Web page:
Investing in Innovation grants spark classroom reforms

$650 million program is designed to preserve education jobs

February 17, 2011|By Andrew Brownstein, Hechinger/EWA

For the long-troubled public school system of New Orleans, the 2005 hurricane that broke the levees and displaced thousands of students also cleared the way for a nonprofit with the self-explanatory name New Schools for New Orleans. Now, that start-up organization has become both a symbol of an educational renaissance in post-Katrina New Orleans and an example of the groundbreaking change being encouraged by the federal government.

The $650 million Investing in Innovation program, better known by the shorthand "i3," is a part of the nearly $100 billion stimulus effort designed to preserve education jobs and spark dramatic classroom reforms. The i3 program underscores the Obama administration's determination to pursue those reforms by both fixing existing educational systems and encouraging experimentation with new ideas.

"We want ideas that work to actually grow faster because they were a part of this program," said Jim Shelton, who runs the i3 program for the U.S. Department of Education. "We want new ideas to enter the space that would not have gotten funded otherwise — ideas that are demonstrated to be significantly better than the status quo."

In September 2010, the i3 program awarded 49 grants to schools, universities and nonprofit organizations with track records of sparking meaningful change. In Louisiana's Crescent City, an i3 grant for $28 million went to New Schools.

Before Hurricane Katrina, the New Orleans system was hobbled by corruption and pilloried as one of the nation's worst academically. New Schools' overhaul strategy revolved around charter schools, which are publicly funded but operate with fewer restrictions on curriculum, budgeting and instruction than traditional public schools. Plagued by criticisms that they are poorly monitored and divert resources away from traditional schools, charters tend to be controversial and their footprint nationwide is small.

But in New Orleans, charter schools have helped transform the district from one in which the proportion of students attending failing schools has fallen to 17 percent, from about two-thirds before Katrina. The i3 grant will give New Orleans the resources to hire expert managers who will oversee a permanent infrastructure designed to close down schools in the bottom 5 percent of student performance and reopen them as charters. The goal is to boost charter enrollment to close to 90 percent of the city's students and provide New Schools with the means to try to replicate its turnaround model in Memphis and Nashville.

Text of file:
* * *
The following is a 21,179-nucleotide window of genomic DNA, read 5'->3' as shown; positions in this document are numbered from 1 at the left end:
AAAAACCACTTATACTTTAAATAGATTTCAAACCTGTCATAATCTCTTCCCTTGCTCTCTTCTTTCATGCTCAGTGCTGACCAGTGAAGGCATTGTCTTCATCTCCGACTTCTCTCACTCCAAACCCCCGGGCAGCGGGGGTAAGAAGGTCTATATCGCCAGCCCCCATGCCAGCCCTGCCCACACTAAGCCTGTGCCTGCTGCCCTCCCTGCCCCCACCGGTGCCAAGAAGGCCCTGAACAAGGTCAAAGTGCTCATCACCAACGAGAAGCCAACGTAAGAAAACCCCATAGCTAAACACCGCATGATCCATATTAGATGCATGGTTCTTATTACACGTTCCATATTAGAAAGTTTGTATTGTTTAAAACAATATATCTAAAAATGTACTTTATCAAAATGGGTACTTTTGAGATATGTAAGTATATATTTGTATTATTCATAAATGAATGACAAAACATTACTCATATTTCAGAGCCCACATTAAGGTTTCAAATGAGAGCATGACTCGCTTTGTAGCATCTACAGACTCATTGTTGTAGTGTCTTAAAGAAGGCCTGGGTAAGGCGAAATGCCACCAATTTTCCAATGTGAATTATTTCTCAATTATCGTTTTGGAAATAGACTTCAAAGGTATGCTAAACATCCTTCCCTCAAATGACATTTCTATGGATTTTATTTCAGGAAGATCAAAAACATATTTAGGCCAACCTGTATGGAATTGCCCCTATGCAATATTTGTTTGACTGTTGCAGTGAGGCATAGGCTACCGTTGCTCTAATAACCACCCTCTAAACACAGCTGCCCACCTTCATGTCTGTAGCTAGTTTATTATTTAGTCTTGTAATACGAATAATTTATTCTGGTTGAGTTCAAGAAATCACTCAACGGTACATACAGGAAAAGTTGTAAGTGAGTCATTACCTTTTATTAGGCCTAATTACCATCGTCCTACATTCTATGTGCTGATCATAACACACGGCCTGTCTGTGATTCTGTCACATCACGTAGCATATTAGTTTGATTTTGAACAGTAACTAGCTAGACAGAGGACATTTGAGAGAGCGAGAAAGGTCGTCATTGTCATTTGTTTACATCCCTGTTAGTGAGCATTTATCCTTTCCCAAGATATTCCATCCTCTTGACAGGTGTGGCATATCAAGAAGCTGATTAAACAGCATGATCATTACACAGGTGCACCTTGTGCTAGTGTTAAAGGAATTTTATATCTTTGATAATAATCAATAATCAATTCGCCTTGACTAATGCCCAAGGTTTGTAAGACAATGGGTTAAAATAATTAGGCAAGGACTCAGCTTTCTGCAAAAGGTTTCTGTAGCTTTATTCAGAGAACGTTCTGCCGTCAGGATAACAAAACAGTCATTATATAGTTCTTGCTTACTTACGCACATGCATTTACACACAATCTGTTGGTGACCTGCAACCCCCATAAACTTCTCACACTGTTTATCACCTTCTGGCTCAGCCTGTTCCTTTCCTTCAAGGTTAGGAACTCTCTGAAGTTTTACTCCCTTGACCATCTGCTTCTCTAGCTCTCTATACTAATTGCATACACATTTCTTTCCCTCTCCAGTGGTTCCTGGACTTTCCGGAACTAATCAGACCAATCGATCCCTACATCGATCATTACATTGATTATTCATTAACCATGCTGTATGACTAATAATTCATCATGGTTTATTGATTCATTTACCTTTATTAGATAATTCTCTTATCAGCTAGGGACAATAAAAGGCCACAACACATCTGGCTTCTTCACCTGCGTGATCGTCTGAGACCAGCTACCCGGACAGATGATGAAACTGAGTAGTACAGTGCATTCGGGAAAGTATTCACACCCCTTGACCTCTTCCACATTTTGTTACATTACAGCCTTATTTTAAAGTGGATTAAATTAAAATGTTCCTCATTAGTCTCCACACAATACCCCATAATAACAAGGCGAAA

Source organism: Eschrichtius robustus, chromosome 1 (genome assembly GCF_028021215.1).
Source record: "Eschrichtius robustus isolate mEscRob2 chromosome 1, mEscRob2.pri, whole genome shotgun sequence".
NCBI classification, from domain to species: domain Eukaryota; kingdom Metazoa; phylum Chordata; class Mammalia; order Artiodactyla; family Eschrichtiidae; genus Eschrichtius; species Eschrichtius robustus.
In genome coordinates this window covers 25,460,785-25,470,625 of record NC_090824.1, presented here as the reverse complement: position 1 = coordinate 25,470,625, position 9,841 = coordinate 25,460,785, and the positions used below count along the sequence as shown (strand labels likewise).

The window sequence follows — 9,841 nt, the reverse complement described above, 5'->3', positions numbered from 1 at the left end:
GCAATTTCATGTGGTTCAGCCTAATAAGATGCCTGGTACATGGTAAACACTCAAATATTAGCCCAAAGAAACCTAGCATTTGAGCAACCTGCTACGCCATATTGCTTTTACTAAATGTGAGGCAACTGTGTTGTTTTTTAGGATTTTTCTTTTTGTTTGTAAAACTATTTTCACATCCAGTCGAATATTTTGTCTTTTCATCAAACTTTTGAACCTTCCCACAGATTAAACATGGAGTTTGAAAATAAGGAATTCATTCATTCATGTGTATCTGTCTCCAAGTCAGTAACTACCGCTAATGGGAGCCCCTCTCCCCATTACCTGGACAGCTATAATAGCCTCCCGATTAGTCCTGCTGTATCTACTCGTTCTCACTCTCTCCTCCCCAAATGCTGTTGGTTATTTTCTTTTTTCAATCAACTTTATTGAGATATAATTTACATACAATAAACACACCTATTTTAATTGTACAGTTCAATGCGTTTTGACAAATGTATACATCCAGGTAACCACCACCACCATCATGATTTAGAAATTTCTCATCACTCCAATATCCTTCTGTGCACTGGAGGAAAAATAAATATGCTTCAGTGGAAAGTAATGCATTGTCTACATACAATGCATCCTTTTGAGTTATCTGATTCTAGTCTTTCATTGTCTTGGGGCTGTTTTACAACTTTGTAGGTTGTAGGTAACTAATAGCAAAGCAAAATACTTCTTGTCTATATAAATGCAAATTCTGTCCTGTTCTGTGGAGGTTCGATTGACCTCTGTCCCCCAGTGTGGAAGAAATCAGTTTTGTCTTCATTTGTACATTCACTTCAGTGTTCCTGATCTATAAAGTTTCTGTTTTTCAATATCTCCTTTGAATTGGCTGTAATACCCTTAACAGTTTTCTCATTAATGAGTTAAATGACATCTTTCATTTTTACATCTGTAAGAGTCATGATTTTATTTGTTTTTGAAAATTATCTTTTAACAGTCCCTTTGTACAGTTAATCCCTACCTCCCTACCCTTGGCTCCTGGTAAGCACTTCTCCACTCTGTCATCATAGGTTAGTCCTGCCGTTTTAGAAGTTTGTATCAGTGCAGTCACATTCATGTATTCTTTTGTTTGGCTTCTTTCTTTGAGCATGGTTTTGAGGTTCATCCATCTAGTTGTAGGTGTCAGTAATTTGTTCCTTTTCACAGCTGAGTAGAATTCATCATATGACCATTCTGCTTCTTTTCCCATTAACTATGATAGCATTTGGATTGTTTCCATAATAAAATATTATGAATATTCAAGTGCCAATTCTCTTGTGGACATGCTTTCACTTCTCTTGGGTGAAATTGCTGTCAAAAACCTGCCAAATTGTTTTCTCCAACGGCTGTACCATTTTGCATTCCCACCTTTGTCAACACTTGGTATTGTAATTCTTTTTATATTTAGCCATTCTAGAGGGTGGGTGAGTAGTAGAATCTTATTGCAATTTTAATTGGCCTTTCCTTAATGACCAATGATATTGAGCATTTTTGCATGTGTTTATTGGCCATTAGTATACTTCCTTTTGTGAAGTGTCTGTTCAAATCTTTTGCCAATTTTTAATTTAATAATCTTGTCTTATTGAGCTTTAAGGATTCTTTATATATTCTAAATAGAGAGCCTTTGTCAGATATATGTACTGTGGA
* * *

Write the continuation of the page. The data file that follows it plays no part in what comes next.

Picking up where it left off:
One outside reviewer who assessed New Schools' i3 application for the U.S. Department of Education called it "courageous," adding that it represented an opportunity to expand a "drastic, proven model" nationally. For Neerav Kingsland, who was still in law school when he came to the city to help out after the hurricane, the i3 grant is a validation of New Schools' unconventional approach.

"It is pretty exciting, five years in, to have gone from being one of the lowest-achieving districts in the country to being on the cutting-edge," said Kingsland, now the organization's chief strategy officer.

Despite its sexy, made-for-the-iPad-generation nickname, the i3 program has largely escaped the limelight shone on bigger grant programs like Race to the Top (RttT) and the School Improvement Grant (SIG) fund. The dollar amounts are smaller — RttT and SIG represent $4.3 billion and $3.5 billion, respectively — and, despite 1,700 applicants having vied for i3 awards, the competition had little of the drama that attended the other programs.

Yet the results bear watching, in part because they will shed light on the increasingly urgent but still awkward dance between education and entrepreneurship. Many observers say the existence of the program is a sign that the U.S. Department of Education is willing to move outside its comfort zone and shake up the status quo.

"We've had 100-plus years to see real education innovation in this country — it just hasn't happened," said Joel Rose, founder of the "School of One," another i3 winner, which began as a pilot program in the New York City Department of Education. "The fact that the federal government has gotten behind this is hugely important."

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